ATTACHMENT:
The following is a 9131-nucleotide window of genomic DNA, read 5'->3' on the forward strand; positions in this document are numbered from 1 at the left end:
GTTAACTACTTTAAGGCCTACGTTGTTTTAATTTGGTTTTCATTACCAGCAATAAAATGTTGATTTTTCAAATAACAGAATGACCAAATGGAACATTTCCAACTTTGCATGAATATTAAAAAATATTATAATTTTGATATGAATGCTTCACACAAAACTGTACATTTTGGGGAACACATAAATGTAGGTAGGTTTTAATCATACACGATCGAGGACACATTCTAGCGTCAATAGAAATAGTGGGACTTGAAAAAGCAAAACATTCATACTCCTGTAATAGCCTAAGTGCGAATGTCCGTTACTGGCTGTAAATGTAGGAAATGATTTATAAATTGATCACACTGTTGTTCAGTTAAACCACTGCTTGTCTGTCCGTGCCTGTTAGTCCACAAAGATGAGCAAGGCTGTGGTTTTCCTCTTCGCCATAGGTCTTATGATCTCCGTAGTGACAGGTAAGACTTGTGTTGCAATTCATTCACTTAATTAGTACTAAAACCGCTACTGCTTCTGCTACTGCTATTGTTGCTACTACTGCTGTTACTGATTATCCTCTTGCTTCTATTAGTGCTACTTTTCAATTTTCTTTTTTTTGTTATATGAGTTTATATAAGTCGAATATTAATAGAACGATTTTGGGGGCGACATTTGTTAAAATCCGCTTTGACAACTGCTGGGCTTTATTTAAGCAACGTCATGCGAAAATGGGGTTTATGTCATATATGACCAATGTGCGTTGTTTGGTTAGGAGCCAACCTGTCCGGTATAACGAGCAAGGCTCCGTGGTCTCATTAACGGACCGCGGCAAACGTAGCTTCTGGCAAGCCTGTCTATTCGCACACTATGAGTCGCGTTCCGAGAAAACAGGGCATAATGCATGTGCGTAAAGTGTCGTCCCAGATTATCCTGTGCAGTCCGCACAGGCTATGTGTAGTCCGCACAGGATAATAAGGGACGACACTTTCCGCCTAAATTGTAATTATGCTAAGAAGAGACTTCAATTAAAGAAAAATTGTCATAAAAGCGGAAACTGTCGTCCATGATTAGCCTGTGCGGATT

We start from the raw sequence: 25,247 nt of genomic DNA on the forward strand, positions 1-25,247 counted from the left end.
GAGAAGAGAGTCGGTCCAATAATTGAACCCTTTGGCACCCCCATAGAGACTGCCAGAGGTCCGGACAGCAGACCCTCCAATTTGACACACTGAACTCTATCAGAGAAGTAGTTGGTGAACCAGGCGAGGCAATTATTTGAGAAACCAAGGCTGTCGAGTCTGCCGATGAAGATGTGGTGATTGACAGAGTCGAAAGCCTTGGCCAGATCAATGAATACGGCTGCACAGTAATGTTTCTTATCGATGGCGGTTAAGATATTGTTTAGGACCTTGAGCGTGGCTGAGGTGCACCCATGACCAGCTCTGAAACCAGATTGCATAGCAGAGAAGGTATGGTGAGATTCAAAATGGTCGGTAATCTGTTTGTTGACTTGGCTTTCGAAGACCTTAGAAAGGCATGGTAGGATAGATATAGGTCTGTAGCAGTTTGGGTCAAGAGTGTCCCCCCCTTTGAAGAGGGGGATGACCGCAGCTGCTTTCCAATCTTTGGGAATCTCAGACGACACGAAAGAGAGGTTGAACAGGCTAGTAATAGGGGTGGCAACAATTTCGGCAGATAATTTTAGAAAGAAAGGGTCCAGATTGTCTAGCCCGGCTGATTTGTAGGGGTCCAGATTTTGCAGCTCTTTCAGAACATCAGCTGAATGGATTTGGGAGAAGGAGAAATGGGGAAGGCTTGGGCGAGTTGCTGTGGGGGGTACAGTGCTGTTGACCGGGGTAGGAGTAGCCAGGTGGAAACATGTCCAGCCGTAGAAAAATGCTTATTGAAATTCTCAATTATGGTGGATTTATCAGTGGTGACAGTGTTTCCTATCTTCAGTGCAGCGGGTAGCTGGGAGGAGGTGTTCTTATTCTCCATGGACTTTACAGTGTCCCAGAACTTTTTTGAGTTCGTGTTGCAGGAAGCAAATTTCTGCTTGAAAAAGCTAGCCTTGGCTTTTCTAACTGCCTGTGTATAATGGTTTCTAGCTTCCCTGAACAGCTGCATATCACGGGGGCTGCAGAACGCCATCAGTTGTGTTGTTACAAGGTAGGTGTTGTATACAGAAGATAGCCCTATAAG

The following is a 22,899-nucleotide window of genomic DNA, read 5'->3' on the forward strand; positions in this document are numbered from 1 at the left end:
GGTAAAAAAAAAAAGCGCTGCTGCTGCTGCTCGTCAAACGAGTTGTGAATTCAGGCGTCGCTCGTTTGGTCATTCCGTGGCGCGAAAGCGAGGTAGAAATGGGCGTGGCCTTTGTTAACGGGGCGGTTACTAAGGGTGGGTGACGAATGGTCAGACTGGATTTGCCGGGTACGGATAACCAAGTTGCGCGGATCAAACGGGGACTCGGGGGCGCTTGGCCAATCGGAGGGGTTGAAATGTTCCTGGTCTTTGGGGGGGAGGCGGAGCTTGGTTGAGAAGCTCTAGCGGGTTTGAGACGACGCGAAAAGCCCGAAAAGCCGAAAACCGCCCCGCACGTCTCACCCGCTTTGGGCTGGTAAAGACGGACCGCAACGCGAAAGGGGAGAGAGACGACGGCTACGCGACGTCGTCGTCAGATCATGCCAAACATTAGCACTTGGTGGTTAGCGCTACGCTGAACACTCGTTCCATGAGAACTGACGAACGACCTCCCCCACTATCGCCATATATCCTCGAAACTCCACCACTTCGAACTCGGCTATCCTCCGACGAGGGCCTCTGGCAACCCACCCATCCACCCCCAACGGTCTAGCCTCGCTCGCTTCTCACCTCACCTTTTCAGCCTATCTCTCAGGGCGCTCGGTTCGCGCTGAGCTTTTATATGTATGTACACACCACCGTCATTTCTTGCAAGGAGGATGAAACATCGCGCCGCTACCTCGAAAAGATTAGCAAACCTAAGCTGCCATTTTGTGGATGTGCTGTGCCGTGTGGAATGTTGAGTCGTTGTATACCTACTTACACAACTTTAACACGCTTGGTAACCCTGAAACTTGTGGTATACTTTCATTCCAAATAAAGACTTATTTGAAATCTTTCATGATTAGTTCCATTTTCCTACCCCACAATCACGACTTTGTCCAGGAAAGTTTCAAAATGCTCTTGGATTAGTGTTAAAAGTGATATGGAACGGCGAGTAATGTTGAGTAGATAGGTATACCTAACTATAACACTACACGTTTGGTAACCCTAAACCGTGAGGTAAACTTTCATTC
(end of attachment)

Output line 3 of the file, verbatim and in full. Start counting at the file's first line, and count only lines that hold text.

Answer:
We start from the raw sequence: 25,247 nt of genomic DNA on the forward strand, positions 1-25,247 counted from the left end.